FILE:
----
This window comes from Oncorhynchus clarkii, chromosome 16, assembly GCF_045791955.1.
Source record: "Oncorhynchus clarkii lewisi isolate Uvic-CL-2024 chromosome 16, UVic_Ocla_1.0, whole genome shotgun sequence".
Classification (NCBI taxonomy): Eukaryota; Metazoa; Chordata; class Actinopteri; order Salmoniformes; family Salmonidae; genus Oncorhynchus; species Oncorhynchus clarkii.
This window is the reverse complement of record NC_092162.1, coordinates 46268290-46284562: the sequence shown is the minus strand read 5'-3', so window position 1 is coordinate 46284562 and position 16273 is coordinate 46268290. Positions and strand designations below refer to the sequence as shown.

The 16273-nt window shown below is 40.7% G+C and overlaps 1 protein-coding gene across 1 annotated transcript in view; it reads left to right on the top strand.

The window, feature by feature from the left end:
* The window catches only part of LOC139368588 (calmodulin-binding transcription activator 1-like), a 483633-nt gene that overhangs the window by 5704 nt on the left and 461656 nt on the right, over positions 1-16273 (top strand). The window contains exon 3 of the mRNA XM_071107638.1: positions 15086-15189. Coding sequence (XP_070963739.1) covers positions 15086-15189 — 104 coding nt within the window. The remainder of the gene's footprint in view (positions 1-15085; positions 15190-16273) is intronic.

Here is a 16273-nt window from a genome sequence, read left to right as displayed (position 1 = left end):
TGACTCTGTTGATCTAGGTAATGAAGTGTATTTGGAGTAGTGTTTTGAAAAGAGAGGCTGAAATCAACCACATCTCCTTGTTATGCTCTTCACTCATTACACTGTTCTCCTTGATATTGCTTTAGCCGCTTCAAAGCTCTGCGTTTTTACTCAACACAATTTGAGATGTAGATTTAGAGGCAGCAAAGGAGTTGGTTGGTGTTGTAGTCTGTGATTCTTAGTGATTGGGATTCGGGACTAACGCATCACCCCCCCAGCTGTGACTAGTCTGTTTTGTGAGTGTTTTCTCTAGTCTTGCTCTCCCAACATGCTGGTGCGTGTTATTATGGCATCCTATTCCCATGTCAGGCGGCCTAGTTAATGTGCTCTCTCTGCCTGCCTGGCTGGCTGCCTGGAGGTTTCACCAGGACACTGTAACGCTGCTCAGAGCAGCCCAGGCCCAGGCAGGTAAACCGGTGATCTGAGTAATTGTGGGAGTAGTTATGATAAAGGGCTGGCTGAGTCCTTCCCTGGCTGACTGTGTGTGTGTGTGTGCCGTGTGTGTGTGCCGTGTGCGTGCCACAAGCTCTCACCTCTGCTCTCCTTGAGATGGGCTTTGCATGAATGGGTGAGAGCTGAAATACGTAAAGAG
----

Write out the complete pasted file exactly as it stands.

This window comes from Oncorhynchus clarkii, chromosome 16, assembly GCF_045791955.1.
Source record: "Oncorhynchus clarkii lewisi isolate Uvic-CL-2024 chromosome 16, UVic_Ocla_1.0, whole genome shotgun sequence".
Classification (NCBI taxonomy): Eukaryota; Metazoa; Chordata; class Actinopteri; order Salmoniformes; family Salmonidae; genus Oncorhynchus; species Oncorhynchus clarkii.
This window is the reverse complement of record NC_092162.1, coordinates 46268290-46284562: the sequence shown is the minus strand read 5'-3', so window position 1 is coordinate 46284562 and position 16273 is coordinate 46268290. Positions and strand designations below refer to the sequence as shown.

The 16273-nt window shown below is 40.7% G+C and overlaps 1 protein-coding gene across 1 annotated transcript in view; it reads left to right on the top strand.

The window, feature by feature from the left end:
* The window catches only part of LOC139368588 (calmodulin-binding transcription activator 1-like), a 483633-nt gene that overhangs the window by 5704 nt on the left and 461656 nt on the right, over positions 1-16273 (top strand). The window contains exon 3 of the mRNA XM_071107638.1: positions 15086-15189. Coding sequence (XP_070963739.1) covers positions 15086-15189 — 104 coding nt within the window. The remainder of the gene's footprint in view (positions 1-15085; positions 15190-16273) is intronic.

Here is a 16273-nt window from a genome sequence, read left to right as displayed (position 1 = left end):
TGACTCTGTTGATCTAGGTAATGAAGTGTATTTGGAGTAGTGTTTTGAAAAGAGAGGCTGAAATCAACCACATCTCCTTGTTATGCTCTTCACTCATTACACTGTTCTCCTTGATATTGCTTTAGCCGCTTCAAAGCTCTGCGTTTTTACTCAACACAATTTGAGATGTAGATTTAGAGGCAGCAAAGGAGTTGGTTGGTGTTGTAGTCTGTGATTCTTAGTGATTGGGATTCGGGACTAACGCATCACCCCCCCAGCTGTGACTAGTCTGTTTTGTGAGTGTTTTCTCTAGTCTTGCTCTCCCAACATGCTGGTGCGTGTTATTATGGCATCCTATTCCCATGTCAGGCGGCCTAGTTAATGTGCTCTCTCTGCCTGCCTGGCTGGCTGCCTGGAGGTTTCACCAGGACACTGTAACGCTGCTCAGAGCAGCCCAGGCCCAGGCAGGTAAACCGGTGATCTGAGTAATTGTGGGAGTAGTTATGATAAAGGGCTGGCTGAGTCCTTCCCTGGCTGACTGTGTGTGTGTGTGTGCCGTGTGTGTGTGCCGTGTGCGTGCCACAAGCTCTCACCTCTGCTCTCCTTGAGATGGGCTTTGCATGAATGGGTGAGAGCTGAAATACGTAAAGAG